From run teams to in the running?Indianapolis (Cathedral High School) product John Turner appeared in each of Notre Dame's 13 games last season, covering kicks and punts while also serving as a blocker on the punt return unit. Though Turner made just four tackles last fall, two of them saved potential game-changing (or to be more accurate, "winning") touchdowns, the first a stop 48 yards downfield on a punt return by USC's Nelson Agholor, the second teaming with kicker Kyle Brindza as the last line of defense at the 50-yard line against Navy when Midshipmen returner Marcus Thomas threatened to answer a late Irish score with one of his own.
The 6'2" 207-pound athlete has served as both a safety and drop linebacker during practice, his only scrimmage tackle to date occurring vs. the best team the Irish faced last fall, Michigan State early in the third quarter.
A stacked (seven-deep) but not-yet-proven safety corps seemingly impedes Turner's quest for a two-deep role next fall, though new defensive coordinator Brian VanGorder offers a fresh start to all competitors.
Second ImpressionFelled first by injuries (high ankle sprain, broken foot), Mahone's next obstacle to playing time is the presence of four fellow runners -- two older, two younger -- each of which begin spring practice higher in the team's skill position rotation than does the former four-star from Youngstown, Ohio.
Mahone made his mark last August
Mahone made waves early last August as a surprising receiving option from the slot position, but a mid-August ankle sprain kept him from a chance at early playing time. The break that ensued thereafter truncated his season by the time Oklahoma rolled through South Bend in late September.
He's yet to earn a rushing attempt, playing only against Purdue and Michigan State last fall, though the quickness and RAC (run-after-catch) potential Mahone flashed last August should position him well to compete as a slot receiver if not No. 5 runner in the team's backfield this spring.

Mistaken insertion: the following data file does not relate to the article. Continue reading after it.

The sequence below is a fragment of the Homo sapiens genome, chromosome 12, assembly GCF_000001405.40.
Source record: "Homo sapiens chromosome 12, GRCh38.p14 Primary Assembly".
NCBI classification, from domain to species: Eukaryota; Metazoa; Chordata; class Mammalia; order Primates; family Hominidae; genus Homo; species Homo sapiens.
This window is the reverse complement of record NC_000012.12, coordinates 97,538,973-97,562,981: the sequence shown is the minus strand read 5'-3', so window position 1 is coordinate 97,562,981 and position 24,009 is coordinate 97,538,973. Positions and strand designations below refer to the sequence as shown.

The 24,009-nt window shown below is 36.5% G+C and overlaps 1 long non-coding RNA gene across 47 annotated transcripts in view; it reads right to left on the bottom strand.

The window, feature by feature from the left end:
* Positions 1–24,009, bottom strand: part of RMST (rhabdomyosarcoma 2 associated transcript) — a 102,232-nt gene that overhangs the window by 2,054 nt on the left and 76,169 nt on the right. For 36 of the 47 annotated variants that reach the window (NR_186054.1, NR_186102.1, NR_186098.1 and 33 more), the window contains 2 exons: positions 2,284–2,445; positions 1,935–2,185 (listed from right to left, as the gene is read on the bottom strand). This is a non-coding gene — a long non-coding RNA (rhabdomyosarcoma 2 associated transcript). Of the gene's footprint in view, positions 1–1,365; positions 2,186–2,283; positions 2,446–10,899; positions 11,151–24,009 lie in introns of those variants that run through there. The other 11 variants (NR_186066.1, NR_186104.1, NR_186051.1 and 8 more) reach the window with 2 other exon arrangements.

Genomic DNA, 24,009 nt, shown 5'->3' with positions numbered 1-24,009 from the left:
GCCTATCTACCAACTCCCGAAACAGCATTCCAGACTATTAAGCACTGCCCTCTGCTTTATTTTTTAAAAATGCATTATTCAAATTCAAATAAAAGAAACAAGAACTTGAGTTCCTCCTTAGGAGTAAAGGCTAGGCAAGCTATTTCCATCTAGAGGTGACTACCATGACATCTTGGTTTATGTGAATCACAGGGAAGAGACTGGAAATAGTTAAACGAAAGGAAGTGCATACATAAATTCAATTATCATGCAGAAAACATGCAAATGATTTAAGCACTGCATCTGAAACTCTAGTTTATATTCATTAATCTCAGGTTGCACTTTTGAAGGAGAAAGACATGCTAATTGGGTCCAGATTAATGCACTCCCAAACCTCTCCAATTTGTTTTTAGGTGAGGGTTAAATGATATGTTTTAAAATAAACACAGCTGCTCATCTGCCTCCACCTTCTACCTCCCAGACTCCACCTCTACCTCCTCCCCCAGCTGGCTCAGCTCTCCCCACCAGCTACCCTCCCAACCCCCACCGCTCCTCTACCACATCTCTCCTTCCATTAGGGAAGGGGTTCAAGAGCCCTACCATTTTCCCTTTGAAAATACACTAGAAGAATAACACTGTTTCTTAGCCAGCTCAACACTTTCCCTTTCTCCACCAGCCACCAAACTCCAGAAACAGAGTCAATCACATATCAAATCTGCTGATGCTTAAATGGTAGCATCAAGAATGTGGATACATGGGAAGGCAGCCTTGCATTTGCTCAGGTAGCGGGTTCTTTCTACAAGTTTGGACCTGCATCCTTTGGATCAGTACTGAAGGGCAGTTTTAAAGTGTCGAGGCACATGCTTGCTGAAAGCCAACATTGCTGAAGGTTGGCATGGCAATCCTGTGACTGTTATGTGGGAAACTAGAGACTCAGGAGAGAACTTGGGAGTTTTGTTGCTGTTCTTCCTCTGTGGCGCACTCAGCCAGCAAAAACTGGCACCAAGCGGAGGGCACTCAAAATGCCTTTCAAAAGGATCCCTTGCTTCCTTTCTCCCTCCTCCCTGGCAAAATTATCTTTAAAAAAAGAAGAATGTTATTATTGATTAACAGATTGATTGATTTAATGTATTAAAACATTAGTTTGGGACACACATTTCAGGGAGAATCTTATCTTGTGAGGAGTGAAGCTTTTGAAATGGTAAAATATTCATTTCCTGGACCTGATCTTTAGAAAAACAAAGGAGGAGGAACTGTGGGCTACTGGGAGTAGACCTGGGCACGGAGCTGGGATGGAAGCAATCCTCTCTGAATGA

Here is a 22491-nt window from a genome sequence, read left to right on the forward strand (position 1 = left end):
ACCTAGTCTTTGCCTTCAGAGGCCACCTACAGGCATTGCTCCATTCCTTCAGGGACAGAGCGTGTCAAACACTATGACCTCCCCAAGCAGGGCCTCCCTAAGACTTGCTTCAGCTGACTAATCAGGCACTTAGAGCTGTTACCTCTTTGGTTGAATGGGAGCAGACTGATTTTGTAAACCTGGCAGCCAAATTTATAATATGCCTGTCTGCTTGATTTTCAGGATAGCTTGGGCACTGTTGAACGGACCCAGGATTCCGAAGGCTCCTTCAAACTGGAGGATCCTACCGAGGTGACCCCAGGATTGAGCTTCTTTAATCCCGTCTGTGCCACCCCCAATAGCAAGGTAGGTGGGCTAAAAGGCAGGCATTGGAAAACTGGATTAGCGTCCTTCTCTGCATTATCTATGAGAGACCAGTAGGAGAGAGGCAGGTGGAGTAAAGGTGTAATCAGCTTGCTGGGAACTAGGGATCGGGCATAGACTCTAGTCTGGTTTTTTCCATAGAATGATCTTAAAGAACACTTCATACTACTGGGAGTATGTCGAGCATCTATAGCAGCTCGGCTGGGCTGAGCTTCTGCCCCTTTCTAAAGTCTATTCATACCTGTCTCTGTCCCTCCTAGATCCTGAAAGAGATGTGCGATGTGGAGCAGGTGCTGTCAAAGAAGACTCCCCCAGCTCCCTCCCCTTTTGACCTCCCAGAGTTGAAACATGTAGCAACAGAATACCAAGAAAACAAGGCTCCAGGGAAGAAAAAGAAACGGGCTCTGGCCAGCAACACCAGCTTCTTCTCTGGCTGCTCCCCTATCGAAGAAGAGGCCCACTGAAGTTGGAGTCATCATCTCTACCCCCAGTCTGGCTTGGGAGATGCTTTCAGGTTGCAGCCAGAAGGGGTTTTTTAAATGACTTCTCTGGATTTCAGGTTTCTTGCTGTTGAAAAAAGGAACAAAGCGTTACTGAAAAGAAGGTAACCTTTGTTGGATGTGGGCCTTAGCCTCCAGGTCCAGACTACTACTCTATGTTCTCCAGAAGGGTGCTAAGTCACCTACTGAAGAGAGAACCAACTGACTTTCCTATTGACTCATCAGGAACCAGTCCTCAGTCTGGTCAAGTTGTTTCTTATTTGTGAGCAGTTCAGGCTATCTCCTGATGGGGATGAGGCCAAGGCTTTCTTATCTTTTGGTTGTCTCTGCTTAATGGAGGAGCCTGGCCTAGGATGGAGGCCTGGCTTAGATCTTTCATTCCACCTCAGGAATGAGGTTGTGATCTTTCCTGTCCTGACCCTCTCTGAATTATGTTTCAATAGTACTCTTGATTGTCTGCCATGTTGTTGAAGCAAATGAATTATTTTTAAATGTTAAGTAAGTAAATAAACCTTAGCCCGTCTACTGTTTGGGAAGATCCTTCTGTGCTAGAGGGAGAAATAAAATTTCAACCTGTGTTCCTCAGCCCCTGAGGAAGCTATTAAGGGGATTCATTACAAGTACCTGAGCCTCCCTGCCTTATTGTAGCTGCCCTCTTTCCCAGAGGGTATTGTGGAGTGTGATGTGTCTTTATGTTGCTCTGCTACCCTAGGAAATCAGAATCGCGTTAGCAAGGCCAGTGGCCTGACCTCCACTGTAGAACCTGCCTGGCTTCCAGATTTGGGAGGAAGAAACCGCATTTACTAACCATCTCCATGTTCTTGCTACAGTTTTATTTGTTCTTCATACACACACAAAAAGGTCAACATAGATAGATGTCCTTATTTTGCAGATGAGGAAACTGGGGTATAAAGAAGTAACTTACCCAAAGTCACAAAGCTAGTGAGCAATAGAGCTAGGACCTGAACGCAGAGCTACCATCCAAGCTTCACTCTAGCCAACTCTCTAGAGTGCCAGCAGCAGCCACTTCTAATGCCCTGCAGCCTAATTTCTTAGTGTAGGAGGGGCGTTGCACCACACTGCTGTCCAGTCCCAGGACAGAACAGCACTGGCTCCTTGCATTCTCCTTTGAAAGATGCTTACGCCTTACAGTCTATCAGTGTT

Notre Dame will likely find time for seven, possibly eight, wide receivers and each of its five running backs early next September. Future rotation time will be determined by each's performance and trust-level accrued thereafter.
The 11th man?Notre Dame's spring offensive line features 11 competitors. It's fall collection will have 15, and included in that Autumn collection are 14 former four-star prospects per Scout.com.
Mark Harrell is the lone three-star, though that mythical status is less relevant than the reality that Harrell was a high school tight end (and occasional tackle) asked to convert to center upon his arrival at the college level. Harrell has since found more practice time at guard, appearing in a reserve role in a blowout win at Air Force and late in a Pinstripe Bowl victory over Rutgers.
With senior starter Nick Martin ahead of schedule but not likely taking full contact this spring following a torn ACL suffered last November against BYU, Harrell could earn No. 2 center time behind senior Matt Hegarty.
Though a future (when Martin returns) No. 3 center role seems a detriment to playing time, there's likewise a glut of potential guard competitors to deal with including sophomore Steven Elmer (a potential tackle), 5th-year senior Christian Lombard (ditto), senior Conor Hanratty, and redshirt-freshmen Colin McGovern, John Montelus, and Hunter Bivin -- the latter of which could also play tackle.
Harrell's versatility (center/guard) is key to his first chance at a two-deep role, but it might not come organically. That is, he's unlikely to be the No. 2 entering August and ascend due to one injury. The former tight end will likely get a shot at the field as one of Kyle Brindza's trio of in-space blockers on the punting unit as Harrell's footwork in space would be better than that of former blockers Hegarty, Bruce Heggie, and Jarron Jones.